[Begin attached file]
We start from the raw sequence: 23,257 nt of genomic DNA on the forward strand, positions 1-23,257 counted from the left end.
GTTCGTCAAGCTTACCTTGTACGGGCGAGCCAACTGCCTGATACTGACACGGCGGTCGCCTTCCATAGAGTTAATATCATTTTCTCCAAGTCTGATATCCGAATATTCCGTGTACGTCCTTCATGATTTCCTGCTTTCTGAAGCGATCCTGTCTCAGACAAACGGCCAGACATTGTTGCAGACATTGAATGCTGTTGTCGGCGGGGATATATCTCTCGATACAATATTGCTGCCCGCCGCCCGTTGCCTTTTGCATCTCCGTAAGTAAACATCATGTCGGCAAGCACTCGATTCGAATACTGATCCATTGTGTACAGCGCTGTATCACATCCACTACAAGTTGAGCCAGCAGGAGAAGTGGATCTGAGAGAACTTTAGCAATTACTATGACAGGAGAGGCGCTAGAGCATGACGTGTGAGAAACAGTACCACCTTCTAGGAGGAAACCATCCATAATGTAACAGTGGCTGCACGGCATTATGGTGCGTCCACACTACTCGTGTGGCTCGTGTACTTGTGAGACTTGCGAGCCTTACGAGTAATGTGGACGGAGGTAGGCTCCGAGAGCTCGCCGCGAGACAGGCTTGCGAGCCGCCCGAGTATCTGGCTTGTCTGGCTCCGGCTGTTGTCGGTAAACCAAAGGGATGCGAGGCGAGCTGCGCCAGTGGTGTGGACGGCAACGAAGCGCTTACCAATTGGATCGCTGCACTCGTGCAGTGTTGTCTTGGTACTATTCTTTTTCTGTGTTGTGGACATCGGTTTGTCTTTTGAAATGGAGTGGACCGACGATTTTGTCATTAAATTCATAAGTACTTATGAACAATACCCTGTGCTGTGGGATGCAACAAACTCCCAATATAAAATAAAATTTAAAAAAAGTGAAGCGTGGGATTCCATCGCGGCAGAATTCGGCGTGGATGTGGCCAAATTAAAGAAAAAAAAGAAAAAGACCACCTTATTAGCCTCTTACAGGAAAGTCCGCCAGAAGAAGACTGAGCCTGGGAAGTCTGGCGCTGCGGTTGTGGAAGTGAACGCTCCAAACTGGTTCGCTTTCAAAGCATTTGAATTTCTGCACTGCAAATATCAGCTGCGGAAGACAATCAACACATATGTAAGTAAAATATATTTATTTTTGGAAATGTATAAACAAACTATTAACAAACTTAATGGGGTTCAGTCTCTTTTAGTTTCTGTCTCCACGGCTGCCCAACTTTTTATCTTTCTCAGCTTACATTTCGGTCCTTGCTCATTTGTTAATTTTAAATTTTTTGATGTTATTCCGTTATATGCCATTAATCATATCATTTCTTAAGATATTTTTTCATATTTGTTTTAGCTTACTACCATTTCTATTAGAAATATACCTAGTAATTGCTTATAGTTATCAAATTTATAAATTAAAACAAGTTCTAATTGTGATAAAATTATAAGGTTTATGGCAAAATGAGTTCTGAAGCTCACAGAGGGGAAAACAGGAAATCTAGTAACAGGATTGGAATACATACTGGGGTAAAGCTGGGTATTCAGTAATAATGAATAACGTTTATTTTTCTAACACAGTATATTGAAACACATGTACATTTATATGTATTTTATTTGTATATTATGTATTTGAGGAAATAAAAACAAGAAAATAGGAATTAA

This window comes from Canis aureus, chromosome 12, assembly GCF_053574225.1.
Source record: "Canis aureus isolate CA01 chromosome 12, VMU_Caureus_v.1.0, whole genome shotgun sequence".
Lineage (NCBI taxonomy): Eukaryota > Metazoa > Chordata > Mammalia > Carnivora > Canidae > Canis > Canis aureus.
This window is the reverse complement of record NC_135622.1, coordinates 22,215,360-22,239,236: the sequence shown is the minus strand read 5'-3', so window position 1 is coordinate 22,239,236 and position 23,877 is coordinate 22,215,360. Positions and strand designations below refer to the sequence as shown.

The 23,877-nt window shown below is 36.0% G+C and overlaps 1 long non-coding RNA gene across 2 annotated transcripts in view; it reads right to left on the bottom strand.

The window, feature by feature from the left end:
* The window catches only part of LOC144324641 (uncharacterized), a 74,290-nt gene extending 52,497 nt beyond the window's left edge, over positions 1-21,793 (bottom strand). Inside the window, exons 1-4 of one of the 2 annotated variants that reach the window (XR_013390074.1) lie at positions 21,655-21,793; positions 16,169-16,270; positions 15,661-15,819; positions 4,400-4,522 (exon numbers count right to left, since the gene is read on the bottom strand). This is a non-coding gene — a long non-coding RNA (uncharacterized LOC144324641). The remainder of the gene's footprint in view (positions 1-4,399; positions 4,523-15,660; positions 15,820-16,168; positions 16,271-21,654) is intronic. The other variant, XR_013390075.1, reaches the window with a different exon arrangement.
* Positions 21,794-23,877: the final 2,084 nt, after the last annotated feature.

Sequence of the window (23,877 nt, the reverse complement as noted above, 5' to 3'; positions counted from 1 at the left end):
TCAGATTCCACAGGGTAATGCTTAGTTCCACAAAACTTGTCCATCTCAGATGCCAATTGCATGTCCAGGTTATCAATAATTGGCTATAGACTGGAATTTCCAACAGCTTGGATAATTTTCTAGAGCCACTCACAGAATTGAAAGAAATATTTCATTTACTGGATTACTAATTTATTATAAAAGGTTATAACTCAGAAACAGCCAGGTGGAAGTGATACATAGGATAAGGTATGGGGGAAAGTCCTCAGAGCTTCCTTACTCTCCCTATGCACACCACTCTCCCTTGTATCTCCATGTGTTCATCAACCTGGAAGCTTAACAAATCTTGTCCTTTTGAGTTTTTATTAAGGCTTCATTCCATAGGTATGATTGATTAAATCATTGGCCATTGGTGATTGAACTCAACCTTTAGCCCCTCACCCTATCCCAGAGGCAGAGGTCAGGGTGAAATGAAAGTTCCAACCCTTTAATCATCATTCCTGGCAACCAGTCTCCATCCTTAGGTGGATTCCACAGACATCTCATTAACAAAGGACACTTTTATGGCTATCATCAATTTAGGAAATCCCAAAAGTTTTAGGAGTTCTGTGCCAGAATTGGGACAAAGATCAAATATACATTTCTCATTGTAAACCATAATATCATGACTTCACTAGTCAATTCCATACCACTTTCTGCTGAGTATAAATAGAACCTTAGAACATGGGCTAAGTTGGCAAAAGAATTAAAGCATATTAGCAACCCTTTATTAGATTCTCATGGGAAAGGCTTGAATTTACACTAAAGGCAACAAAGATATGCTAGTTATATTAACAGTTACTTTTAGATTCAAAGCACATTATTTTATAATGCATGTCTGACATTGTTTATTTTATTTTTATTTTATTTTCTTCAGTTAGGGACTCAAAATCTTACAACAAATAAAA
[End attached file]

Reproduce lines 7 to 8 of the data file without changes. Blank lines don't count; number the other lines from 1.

The 23,877-nt window shown below is 36.0% G+C and overlaps 1 long non-coding RNA gene across 2 annotated transcripts in view; it reads right to left on the bottom strand.

The window, feature by feature from the left end: